Ranunculaceae (Buttercup Family)

Ranunculaceae has few obvious traits that distinguish it: the plants are usually herbaceous (lacking a woody stem), the flowers have numerous stamens, and either many pistils that develop into single-seed fruit or a few separate pistils that develop into many-seeded fruits.

When both sepals and petals are present, there are usually 5, but sometimes 4, and sometimes no petals, but brightly colored sepals; the petals may have spurs that run between the sepals (as with columbines), or only some petals with spurs that run into the sepals (as in delphiniums).

Some species have separate staminate and pistillate flowers, some do not, and even if they do, some flowers develop both sexes. This is awful clear, isn't it? But the basic combination of numerous stamens with a few or many separate pistils is uncommon anywhere outside this Family.

Many members of Ranunculaceae have been long cultivated: Delphiniums, Columbines, and Ranunculus in particular. Note: Nearly all members of this family are POISONOUS if eaten, and thus dangerous to humans, pets, and livestock. I didn't know that until now.

Montara Mountains representatives of Ranunculaceae include:

Aquilega formosa var tuncata
Crimson Columbine

Delphinium californicum
California Coast Delphinium

Delphinium decorum
Coast Larkspur

Delphinium variegatum
Royal Larkspur

Ranunculus californicus
California Buttercup

Thalictrum fendleri polycarpum
Meadow Rue



Aquilega formosa var tuncata:
Crimson (Western) Columbine

Ranunculaceae (Buttercup Family)

Flowers: Bright red, 5 spurred, tubular petals which curve outward to show yellow flower parts; hangs from stems.

Blooms: April - June.

Leaves: Delicate lobed leaflets; in groups of three.

Fruit/Seeds: ??

Location: Shady, damp trails, streamsides - Brooks Falls in San Pedro Valley County Park, above Green Valley in McNee Ranch State Park, San Pedro Road on the Pacifica side.

Status: Native - Common.

Further description & Comment: Up to 3 feet tall. POISONOUS.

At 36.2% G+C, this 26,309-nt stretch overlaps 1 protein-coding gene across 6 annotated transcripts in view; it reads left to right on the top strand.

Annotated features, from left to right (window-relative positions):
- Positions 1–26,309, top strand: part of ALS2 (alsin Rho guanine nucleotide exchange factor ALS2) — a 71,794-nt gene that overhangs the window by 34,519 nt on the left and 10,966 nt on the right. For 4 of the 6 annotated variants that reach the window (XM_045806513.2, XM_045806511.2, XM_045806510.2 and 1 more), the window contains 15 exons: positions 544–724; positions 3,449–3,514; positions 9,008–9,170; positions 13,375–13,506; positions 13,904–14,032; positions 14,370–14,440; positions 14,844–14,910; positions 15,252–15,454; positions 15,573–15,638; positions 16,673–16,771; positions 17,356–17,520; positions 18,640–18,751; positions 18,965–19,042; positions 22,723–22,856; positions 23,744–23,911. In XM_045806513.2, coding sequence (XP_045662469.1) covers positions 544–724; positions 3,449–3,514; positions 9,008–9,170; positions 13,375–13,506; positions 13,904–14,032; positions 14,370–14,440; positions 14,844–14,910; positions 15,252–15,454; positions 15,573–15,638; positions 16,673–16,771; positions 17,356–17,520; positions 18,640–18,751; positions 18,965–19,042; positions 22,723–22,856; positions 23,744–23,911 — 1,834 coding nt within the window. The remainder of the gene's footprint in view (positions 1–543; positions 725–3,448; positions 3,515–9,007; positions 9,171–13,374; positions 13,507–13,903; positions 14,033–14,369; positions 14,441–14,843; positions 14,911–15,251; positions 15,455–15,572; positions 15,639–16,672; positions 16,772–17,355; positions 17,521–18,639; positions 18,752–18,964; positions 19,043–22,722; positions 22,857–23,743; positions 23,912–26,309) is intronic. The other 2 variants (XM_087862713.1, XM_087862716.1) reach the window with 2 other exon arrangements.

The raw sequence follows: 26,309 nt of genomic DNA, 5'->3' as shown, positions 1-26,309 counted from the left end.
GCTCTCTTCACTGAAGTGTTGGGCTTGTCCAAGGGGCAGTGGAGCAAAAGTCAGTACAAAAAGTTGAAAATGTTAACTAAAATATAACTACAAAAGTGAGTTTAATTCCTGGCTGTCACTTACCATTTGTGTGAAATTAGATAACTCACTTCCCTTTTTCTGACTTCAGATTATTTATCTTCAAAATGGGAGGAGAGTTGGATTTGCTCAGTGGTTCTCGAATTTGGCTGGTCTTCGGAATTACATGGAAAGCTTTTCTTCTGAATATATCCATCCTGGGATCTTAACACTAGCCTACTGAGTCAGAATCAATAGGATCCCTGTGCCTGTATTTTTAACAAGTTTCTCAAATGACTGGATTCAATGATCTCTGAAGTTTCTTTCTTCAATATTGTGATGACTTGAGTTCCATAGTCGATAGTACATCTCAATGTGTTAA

Aquilega formosa var tuncata

600x450 JPEG - 24K

640x360 JPEG - 24K

Photo by Bill and Barbara VanderWerf - 520x390 JPEG - 52K

This is one of the most surprising flowers to come across during a walk on the mountain - it often grows next to the trails, and the bright red and yellow flowers catch your eye from yards away. Note the delicate upper leaves and stems, and the larger lower leaves in these pictures.



Delphinium californicum:
California Coast Delphinium

Ranunculaceae (Buttercup Family)

Flowers: Pale bluish-purple to white, petals folded forward into a funnel; .5 - 1 inch long with short spurs, in long clusters at top of stem.

Blooms: April - June.

Leaves: Deeply cut in fingers, large towards base of plant.

Fruit/Seeds: Green, drying to light tan and then dark, ovoid, slightly pointed; In groups of four developing along stem on former flower pedicels.

Location: Damp slopes, common - San Pedro Road above Green Valley in McNee Ranch State Park.

Status: Native - Common.

Delphinium californicum

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This image shows a close-up of the green seed pods - 450x600 JPEG - 40K

Further description & Comment: 2 to 5 feet tall; stout red stems, known to hang out with California Bee Plant and Seaside Paintbrush. POISONOUS


This other image shows a detail of the flowers:

480x480 JPEG - 40K


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